An exciting glimpse into “A Bloody Shambles” by Ella Dorman-Gajic


‘A Bloody Shambles’ by Ella Dorman-Gajic at Living Record Festival

A Bloody Shambles is a visceral, intimate audio drama set on a disastrous day-in-the-life of Jess, who has woken up with a familiar feeling between her thighs, in a bed she barely recognises. Her journey brings sharply to light issues of period poverty and taboos about menstruation. 40% of all ticket sales will go to Bloody Good Period, a charity combating period poverty. 


This piece started life as a short stage monologue, part of a longer theatre project exploring period poverty, which I created with incredible singer-songwriter and theatre-maker Katy Maloney. The show explored experiences of girls and women facing period poverty, along with satirical musical segments on the utter ridiculousness of tampon tax. Thank GOD that is now history (…we like to think our singing might have had something to do with it…). 

Researching women facing period poverty was sobering. Their experiences brought into focus something I often took for granted, not to mention an experience many know little about, due to a lack of education on menstruation. This continues to feed an environment where periods are cultural taboos, which can further impact people’s ability to reach out for help. A significant amount of women in this country – the 5th richest in the world – have to resort to using socks, plastic bags or scraps of paper once a month. As someone who has experienced heavy, painful periods, I can only imagine how much more distressing they must be when you cannot afford these vital, basic products. Products that should be a human right. 

Jess is someone living independently for the first time, due to a tumultuous relationship with her Mum. She isn’t able to afford sanitary products, thus forcing her to resort to extreme measures. Her story was inspired by women I had researched, and the lengths they’ve gone to without sanitation. I had started expanding Jess’ monologue for the stage, as I felt it needed to be longer to fully explore her journey and to do justice to an underrepresented experience. Then – plague. So, I adapted it into an audio play, which has been an amazing experience. I’ve enjoyed how this medium has heightened certain aspects of the drama, because it allows audiences to create their own personal visuals from the words, thus immersing them in Jess’ headspace and the obstacles she battles against. So Living Recorded liked the idea, and here we are!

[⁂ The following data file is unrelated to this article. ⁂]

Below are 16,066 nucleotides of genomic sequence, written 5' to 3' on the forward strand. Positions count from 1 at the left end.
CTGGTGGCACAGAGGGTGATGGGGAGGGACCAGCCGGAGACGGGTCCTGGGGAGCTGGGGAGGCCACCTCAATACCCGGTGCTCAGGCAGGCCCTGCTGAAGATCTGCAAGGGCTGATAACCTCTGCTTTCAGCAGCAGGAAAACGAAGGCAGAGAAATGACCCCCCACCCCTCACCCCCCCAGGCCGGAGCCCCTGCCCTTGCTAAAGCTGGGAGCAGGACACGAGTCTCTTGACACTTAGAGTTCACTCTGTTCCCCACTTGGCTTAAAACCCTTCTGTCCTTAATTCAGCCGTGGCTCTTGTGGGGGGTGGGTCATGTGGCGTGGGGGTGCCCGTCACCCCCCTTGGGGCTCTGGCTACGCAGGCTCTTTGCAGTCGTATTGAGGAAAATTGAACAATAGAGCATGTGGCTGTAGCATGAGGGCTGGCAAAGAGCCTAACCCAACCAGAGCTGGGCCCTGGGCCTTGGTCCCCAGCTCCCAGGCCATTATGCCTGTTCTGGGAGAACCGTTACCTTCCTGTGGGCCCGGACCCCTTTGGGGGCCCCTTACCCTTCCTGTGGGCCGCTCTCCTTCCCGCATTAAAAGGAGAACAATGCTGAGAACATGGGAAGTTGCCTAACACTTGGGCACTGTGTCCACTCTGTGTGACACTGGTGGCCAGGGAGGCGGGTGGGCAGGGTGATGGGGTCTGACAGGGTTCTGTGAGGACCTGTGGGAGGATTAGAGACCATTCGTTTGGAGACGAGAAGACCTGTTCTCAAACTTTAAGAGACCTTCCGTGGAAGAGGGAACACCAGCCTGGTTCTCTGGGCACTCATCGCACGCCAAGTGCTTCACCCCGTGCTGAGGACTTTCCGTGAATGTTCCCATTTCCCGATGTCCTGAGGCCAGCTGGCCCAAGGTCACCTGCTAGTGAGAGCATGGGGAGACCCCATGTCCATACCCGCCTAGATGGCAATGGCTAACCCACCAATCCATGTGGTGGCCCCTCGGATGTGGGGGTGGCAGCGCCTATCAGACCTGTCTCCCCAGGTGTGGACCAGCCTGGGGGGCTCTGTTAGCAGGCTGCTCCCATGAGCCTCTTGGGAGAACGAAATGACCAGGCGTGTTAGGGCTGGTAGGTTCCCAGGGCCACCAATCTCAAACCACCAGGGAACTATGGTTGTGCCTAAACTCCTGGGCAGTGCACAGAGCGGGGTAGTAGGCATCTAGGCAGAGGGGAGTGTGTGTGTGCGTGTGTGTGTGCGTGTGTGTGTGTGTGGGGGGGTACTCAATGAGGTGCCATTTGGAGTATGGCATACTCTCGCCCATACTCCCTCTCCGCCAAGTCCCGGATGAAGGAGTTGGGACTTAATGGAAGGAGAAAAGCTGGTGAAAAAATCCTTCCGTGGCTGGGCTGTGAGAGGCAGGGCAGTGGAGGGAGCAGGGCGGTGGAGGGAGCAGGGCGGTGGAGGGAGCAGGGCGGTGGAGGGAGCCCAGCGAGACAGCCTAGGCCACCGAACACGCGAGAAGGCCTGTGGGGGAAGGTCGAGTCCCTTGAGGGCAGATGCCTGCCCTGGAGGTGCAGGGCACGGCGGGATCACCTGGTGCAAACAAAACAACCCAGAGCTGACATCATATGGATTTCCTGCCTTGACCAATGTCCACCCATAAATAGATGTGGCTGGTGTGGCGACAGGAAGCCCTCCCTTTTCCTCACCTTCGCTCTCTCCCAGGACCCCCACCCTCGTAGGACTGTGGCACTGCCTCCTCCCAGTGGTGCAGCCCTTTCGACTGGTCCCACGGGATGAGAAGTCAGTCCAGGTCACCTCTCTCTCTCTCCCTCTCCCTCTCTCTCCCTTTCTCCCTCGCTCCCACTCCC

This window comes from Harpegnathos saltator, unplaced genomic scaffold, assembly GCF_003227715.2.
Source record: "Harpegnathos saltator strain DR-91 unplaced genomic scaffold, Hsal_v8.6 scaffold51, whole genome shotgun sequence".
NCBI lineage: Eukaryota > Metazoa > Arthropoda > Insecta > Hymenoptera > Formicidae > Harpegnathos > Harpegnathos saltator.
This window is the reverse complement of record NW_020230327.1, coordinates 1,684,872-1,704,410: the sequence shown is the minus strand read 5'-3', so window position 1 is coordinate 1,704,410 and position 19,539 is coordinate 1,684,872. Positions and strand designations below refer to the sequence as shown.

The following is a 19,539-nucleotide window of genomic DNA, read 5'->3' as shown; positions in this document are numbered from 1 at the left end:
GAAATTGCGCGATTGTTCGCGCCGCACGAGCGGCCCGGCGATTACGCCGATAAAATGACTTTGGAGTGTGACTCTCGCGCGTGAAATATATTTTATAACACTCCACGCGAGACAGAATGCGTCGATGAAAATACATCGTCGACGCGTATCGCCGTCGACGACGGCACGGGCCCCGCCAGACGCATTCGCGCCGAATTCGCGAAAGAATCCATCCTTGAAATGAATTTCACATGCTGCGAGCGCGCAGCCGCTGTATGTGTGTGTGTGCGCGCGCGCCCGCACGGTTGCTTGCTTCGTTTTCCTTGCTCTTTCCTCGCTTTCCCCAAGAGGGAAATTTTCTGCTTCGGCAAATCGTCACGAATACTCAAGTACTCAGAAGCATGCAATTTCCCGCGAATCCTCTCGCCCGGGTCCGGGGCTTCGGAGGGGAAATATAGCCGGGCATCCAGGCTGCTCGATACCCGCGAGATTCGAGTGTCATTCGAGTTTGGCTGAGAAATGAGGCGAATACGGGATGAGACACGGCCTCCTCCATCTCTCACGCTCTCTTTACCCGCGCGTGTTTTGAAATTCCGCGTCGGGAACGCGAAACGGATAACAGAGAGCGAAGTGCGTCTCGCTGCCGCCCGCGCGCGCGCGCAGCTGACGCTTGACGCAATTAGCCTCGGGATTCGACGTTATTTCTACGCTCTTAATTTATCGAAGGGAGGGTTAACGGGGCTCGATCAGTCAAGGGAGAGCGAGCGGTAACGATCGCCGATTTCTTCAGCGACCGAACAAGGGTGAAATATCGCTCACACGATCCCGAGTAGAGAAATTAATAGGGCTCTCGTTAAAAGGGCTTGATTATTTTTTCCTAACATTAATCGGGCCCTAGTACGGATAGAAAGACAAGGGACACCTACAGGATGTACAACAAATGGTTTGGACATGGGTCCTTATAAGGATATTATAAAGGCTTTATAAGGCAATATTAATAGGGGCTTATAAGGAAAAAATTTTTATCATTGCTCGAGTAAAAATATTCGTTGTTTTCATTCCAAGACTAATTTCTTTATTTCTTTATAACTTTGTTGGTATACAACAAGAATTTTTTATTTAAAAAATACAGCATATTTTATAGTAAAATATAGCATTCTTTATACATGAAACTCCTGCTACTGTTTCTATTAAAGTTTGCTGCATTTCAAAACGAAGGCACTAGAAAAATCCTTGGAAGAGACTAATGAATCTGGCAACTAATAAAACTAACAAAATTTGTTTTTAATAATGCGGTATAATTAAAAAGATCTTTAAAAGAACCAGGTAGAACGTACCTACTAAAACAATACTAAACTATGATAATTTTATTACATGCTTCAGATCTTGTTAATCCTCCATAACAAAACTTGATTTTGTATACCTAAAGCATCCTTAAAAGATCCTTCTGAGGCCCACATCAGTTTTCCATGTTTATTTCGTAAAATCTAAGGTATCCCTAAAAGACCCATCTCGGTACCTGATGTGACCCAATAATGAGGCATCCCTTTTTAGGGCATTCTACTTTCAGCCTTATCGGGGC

After writing, performing and sound designing the audio drama  (…plus a lot of shouting at my computer, man, sound is hard) I got in contact with Bloody Good Period. They are an incredible charity helping those dealing with period poverty. It was started by Gabby Edlin, who “decided something needed to be done to create a sustainable flow (pun intended) of menstrual products for those who can’t afford to buy them”. You can find out more about the charity and make an additional donation if you choose here: 

At last, tampon tax has been abolished in the UK, after decades of sanitary products being classed as “luxury” items. But this has only happened after years of campaigning and inspiring work done by charities and activists. There is a continued lack of education on menstruation in schools, and not enough awareness of it in mainstream culture. Because of this, it’s easy for period poverty to be overlooked. I felt passionate about making this piece, in order to expose a very human experience, which I hope people from all walks of life can sympathise with, whilst helping to raise money for a good cause. 

You can buy your ticket for ‘A Bloody Shambles’ here – 

Ella also has another audio drama in the festival, ‘On Record’, co-written with Cameron Essam. Find out more and buy tickets here –